Tuesday, July 08, 2014
British cartoonist I.N.J. Culbard adapted At the Mountains of Madness as a graphic novel a few years back for the small British graphic-novel house SelfMadeHero, and that book found its way to the US via Sterling, the publishing arm of the beleaguered Barnes & Noble chain. (Culbard, I just realize, has since made graphic novel adaptations of The Case of Charles Dexter Ward and The Shadow Out of Time, both of which I will have to look for.)
Culbard's adaptation is a faithful one, with lots of text narration directly from Lovecraft (starting with the famous first line) and a clean illustrative art style that has resonances with classic adventure strips of the '30s. He tells the story as Lovecraft did, in Lovecraft's words, adding or changing very little besides the mere act of illustrating it.
Though that is a big change: Lovecraft's creatures are often explicitly described as having shapes that would drive men mad to look at them, which means any visual representation of his work has that one big problem to deal with. (The human mind, as far as we know, doesn't actually work that way, and there have been a lot of strange and unlikely things discovered since Lovecraft's day.)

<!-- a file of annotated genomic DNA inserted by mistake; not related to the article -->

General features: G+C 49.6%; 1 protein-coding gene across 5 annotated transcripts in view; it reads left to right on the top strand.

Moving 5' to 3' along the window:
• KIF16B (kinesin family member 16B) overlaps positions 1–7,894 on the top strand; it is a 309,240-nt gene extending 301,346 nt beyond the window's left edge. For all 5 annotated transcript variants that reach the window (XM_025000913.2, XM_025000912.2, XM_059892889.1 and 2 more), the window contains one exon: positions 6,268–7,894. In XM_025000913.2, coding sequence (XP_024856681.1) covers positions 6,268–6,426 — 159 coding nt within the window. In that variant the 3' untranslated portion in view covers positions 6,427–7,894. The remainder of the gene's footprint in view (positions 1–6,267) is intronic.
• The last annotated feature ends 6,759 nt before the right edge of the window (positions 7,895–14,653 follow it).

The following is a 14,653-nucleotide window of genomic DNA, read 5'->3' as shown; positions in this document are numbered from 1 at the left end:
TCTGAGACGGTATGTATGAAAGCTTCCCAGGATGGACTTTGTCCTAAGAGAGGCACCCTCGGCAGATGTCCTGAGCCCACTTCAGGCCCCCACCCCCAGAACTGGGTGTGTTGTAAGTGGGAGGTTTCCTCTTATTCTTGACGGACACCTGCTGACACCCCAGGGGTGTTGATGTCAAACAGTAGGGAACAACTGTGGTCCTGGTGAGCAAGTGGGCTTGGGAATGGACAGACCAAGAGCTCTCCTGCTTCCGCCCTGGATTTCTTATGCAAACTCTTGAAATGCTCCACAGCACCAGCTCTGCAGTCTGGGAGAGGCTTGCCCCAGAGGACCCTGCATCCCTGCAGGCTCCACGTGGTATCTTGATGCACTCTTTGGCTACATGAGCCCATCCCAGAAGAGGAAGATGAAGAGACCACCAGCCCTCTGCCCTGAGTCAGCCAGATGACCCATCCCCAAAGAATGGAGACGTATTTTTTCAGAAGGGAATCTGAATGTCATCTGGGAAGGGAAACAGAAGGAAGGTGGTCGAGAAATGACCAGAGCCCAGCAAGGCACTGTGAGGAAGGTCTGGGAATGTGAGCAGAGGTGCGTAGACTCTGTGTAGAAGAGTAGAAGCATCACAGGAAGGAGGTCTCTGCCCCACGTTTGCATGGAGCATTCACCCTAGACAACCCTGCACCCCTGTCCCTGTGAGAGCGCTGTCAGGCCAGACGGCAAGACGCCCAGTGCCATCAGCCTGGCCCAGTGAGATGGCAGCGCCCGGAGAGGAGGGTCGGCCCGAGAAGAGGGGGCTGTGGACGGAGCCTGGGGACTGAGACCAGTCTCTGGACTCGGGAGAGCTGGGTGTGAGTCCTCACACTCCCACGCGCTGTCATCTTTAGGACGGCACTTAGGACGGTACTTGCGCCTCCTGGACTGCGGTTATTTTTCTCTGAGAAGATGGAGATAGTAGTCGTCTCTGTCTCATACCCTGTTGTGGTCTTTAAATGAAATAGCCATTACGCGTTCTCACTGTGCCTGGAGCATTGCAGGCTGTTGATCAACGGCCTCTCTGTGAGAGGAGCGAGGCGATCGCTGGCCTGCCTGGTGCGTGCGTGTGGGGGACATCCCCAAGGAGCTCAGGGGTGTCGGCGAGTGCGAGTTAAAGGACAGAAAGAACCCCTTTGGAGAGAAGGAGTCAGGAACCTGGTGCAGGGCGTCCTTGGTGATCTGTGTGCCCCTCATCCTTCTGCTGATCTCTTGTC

Like most of Lovecraft's stories, At the Mountains of Madness is very talky: it's narrated entirely after the fact, of course -- by one "forced into speech because mean of science have refused to follow [his] advice" -- but even within the main narrative, it's all radio broadcasts and reports and the question of what's really going on. Culbard maintains that feeling, and underplays the same ways Lovecraft does, to keep the slow stair-step of revelations: tracks, dead Elder Things, dead men, hidden ancient city, actually dead Elder Things, and then the shoggoths to top it all off. (Culbard's shoggoths are magnificent: almost an absence on the page, an inky blackness keening that horrible sound.)
At the same time Culbard's faithfulness means that the weaknesses of Lovecraft's story -- primarily the way Professor Dyer is able to miraculously decypher the entire history of Elder Thing civilization from a few inscriptions and tell them to us -- are as clear and obvious in this telling as in the original. But, for Lovecraftians, that isn't likely to be a bad thing.
Culbard's At the Mountains of Madness is very close to Lovecraft's original; probably as close as the illustrative work of another man could be. It's chilling and thrilling and magnificent and lovely and fascinating -- a great illustration of why Lovecraft at his best is still worth reading and studying today
Book-A-Day 2014 Introduction and Index